This past Saturday I officiated a wedding at The Ritz down in Dana Pt. The photo is not of the wedding, but it is of another wedding I officiated on the Pacific Lawn. It’s one of my favorite vistas of the Pacific.
I had the pleasure of working for the first time with Christine Bailey of White Orchid Productions. I hope it’s not my last time as she’s wonderfully organized and her team went about their work with effortless ease and graciousness.
I always arrive an hour before a ceremony’s start as it gives me the chance to settle in to a location and gather my thoughts for a final time. And so it was on Saturday.
After checking base with Christine, I took a stroll behind the lawn. And that’s where I spotted the couple to whom this post is dedicated.
They looked to be well into their ‘70’s. The man was in a wheelchair and his wife was pushing him. She pushed the chair up to a fence that bordered the perimeter of bluff. Once he was close enough, he reached over to the fence and pulled himself up. The wife put her arm around him as they looked out. I thought, “how sweet.”
But then he turned to his wife, cupped her face in his hands and they began to kiss––energetically. I was startled because the scene went against the scenario I’d mentally created for them. Old couple; probably cranky; affectionless not to mention sexless––hope she doesn’t push him off the bluff! I know, none of this sounds very kind on my part, but, hey, if you knew my relatives, you’d know why I came up with this oh-so-wrong snapshot!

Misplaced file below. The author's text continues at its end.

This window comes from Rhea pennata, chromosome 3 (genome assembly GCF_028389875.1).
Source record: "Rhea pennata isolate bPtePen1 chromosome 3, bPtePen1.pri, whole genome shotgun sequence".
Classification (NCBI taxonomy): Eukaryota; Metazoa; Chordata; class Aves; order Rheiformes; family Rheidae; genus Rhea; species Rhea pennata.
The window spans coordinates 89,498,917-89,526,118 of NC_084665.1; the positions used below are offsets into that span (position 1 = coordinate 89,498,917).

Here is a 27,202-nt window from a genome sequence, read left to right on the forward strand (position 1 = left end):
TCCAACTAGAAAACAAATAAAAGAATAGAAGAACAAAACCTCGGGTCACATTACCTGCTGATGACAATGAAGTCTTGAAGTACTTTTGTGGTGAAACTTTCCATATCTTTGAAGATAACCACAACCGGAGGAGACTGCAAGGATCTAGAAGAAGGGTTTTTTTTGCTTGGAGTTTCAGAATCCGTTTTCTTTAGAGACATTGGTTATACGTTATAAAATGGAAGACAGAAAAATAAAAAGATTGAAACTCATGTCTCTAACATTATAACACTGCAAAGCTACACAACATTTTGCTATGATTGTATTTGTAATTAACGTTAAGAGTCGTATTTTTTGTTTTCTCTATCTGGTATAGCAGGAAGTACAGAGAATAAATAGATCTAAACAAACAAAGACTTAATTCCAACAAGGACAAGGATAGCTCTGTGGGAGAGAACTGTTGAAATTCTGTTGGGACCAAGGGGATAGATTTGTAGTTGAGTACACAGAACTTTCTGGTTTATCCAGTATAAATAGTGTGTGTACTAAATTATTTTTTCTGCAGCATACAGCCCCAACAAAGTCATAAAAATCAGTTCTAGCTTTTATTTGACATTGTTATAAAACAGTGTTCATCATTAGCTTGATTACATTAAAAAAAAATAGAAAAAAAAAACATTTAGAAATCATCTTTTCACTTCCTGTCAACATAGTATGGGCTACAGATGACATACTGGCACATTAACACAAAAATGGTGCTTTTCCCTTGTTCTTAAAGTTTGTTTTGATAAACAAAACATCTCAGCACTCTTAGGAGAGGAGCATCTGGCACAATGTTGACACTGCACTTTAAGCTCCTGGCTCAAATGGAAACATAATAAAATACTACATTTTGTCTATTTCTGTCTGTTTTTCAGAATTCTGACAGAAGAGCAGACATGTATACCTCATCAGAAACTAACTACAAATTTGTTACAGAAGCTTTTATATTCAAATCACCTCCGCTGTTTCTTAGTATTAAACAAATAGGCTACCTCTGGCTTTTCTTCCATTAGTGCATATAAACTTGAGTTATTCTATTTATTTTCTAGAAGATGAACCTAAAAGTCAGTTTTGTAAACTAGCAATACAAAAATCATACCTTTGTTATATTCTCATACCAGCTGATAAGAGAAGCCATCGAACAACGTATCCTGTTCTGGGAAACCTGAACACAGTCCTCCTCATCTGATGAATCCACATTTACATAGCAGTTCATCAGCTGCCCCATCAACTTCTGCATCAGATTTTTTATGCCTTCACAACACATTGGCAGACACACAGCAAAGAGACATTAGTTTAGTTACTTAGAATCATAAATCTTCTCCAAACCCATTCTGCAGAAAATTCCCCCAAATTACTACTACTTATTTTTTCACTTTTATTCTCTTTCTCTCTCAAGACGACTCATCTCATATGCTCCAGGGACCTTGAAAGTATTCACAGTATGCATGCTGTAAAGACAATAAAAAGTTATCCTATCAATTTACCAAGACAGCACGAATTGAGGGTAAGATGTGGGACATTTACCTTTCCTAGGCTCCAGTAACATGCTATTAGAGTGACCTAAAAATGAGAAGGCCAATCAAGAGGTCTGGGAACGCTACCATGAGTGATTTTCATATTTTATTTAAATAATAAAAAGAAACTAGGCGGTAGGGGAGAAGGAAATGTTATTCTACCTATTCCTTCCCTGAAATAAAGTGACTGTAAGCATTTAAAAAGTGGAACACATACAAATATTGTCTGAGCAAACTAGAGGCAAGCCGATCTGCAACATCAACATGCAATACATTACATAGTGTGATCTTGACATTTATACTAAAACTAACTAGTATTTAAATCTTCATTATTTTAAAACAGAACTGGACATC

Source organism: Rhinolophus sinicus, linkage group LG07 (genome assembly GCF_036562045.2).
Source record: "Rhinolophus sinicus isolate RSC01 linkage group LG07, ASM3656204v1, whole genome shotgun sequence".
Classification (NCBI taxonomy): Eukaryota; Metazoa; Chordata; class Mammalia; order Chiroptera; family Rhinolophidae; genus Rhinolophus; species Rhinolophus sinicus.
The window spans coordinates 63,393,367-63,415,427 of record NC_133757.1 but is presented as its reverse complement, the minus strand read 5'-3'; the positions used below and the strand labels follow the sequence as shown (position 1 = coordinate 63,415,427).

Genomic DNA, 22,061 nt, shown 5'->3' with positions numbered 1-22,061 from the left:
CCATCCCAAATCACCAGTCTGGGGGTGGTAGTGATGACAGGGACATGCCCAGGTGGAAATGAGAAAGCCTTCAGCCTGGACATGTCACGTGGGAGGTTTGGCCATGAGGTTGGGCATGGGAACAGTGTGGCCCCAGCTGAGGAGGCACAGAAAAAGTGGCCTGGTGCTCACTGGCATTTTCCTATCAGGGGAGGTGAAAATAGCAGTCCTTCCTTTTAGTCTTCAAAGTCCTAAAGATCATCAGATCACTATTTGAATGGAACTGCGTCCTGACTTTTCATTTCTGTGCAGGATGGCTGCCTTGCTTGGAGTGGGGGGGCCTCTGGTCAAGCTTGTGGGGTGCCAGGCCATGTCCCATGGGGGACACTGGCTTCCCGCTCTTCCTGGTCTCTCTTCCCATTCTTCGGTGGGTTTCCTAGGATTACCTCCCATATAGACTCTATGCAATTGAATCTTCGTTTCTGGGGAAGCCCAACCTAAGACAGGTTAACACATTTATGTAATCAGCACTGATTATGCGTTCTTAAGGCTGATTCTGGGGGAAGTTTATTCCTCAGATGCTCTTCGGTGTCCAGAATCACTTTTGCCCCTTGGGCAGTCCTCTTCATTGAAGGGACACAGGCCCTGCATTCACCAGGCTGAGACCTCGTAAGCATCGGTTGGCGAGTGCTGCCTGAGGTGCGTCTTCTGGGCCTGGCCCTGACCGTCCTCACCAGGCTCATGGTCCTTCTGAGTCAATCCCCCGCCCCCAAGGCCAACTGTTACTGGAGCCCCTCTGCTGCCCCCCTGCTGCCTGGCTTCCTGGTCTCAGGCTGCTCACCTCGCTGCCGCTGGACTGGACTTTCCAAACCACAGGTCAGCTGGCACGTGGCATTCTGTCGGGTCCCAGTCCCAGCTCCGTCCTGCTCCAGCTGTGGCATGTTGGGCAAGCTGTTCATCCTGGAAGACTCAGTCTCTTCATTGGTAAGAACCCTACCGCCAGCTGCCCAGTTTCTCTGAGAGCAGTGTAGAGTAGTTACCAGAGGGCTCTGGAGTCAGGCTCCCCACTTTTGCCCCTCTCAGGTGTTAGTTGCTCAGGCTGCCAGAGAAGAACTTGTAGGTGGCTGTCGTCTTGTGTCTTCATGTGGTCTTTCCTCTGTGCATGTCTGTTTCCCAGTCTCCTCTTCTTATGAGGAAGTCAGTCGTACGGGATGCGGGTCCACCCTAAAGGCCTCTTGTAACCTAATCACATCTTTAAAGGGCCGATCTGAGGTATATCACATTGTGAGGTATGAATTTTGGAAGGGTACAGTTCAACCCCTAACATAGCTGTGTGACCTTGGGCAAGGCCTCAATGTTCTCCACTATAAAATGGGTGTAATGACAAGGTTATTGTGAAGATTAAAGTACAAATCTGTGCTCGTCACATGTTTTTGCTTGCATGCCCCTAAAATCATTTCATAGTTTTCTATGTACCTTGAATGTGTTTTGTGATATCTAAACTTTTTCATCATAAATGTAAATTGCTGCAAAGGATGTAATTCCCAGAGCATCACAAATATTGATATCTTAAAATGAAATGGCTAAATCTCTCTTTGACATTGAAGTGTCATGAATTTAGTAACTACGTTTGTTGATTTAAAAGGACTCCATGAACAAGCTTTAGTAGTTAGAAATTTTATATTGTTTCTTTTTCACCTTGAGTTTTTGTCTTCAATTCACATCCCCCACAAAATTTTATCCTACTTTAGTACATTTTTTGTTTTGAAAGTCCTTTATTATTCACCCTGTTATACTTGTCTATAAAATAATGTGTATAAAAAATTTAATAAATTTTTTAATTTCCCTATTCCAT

I was deeply moved by the sight of them. Their bodies may have been broken, but their tenderness was strong. And apparently their love was as vibrant as the love that my couple, Christine and Nelson, was celebrating that day.
Before a couple exchanges rings, I have them hold hands and remind them that “these are the hands of your best friend.” My reminder to them ends with the line, “and these are the hands, even when aged, will still reach to you with the same touch that comforts you today.”
I’ve like the image of that line; but, I’m not sure I’ve ever really understood the profoundness of it until I watched this couple, as the wife stroked her husband’s face (you’ll note that I’m presuming they were married and not having an affair!).
I went on my way and officiated the ceremony that was touching in many different details. Afterwards, as I walked to the lobby, I passed the cocktail lounge and who should I spot having a martini, but––my couple from the bluff!
I grinned. . .so you’re in your 70’s, use a wheelchair, but you’ve got a wife you still make out with (in public) and can cap it off with a drink at The Ritz. WOW! Now that’s the good life. . .
May your life be just as good. . .